April 20, 2018 marked the 19th anniversary of the tragic 1999 killing at Columbine High School in Littleton, Colorado. Teens walked out of class to demand gun reform in honor of the victims.
School shootings remain a daily fear of students, teachers, and parents alike in America today. Even on the day of the walkout, a 17-year-old student was shot at Forest High School in Ocala, Florida. Thankfully, the student survived, but Friday’s shooting in Ocala marks the 20th school shooting in 2018 alone, according to CNN. This makes 2018 one of the deadliest years ever in terms of school shootings since 1999.
According to the San Diego Union Tribune, there have already been 85 school shootings since Columbine. Because the federal government doesn’t track school shootings, there’s no official estimate of the number of people killed and injured in American school shootings since 1999. However, the paper counted 223 children, teachers and staff killed in school shootings since April 20, 1999.
But those numbers hide the trauma kids exposed to gun violence in school have to continue to face. The Washington Post’s estimate of the total number of children who have been traumatized by school shootings despite not being injured or killed to be in excess of 208,000 kids at 212 schools across the country.
Following the February 14 shooting at Marjory Stoneman Douglas High School in Parkland, Florida, which left 17 students and teachers dead, the #NeverAgain movement has inspired a wave of student-led civic action calling for comprehensive gun reform in the United States. This included the #MarchForOurLives on March 24th, which brought out anywhere from 200,000 to 800,000 people in Washington, DC alone, and hundreds of thousands more in other major cities.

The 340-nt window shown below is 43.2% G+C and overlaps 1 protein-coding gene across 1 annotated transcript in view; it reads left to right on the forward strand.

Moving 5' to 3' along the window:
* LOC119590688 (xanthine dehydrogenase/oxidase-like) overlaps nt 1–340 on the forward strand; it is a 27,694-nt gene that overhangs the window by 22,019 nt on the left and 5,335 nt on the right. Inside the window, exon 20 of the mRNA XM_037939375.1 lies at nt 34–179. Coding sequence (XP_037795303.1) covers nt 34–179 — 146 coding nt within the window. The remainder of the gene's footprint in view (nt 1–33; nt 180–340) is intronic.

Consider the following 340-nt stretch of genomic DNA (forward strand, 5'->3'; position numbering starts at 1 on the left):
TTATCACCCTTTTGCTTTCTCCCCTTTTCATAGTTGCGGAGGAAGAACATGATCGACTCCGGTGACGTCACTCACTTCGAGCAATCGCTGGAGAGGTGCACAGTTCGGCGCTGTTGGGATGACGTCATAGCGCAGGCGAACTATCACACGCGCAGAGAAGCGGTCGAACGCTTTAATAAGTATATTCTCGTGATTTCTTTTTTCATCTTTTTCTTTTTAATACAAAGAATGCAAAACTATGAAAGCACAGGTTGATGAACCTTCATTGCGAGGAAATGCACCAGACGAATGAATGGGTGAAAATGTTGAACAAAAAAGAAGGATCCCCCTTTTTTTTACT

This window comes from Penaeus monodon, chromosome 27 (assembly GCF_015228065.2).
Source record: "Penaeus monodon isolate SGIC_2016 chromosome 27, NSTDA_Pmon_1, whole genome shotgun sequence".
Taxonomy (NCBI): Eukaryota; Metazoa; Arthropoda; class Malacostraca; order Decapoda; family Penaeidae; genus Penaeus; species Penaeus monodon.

If the April 20, 2018 National School Walkout is any indicator, the #NeverAgain movement is still growing in strength, and could result in electoral comeuppance for many of the National Rifle Association’s acolytes in Congress and state legislatures, with potentially millions of teenagers voting for the first time this year who will turn 18 prior to November 6, 2018.
Here are some photos of National School Walkout demonstrations honoring victims of Columbine and other school shootings across the United States:
— cass tommerstar (@cassandratomm) April 20, 2018
— ABC News (@ABC) April 20, 2018
— Alejandro Alvarez (@aletweetsnews) April 20, 2018
Last month @JustinIBlackman was the only student to walk out at his school during the #NationalSchoolWalkout. Today he rallied his peers and is far from alone. Way to organize, Justin! ✊🏾 pic.twitter.com/mKN3HonA8w
— Advancement Project (@adv_project) April 20, 2018
— Kyle O'Leary (@tkocreative) April 20, 2018
#HappeningNow: Hundreds of Chicago students pour into Grant Park for today’s #NationalSchoolWalkout against gun violence marking 19 years since the Columbine High School massacre, with many chanting, “This is what democracy looks like!” pic.twitter.com/35QgqRrRza
— The Chicago Reporter (@ChicagoReporter) April 20, 2018
— Ryan P. Delaney (@rpatrickdelaney) April 20, 2018
— ricardo vazquez (@_vricardo) April 20, 2018
— Em:) (@emilykilbourne) April 20, 2018
— YSA (@YouthService) April 20, 2018
— Ariana Garcia 🇵🇷 (@Ariana_noGrande) April 20, 2018
Logan Espinoza is a freelance contributor specializing in economic issues. He lives in Phoenix, Arizona with his wife and daughter. Contact him at logan DOT espinoza AT yahoo DOT com.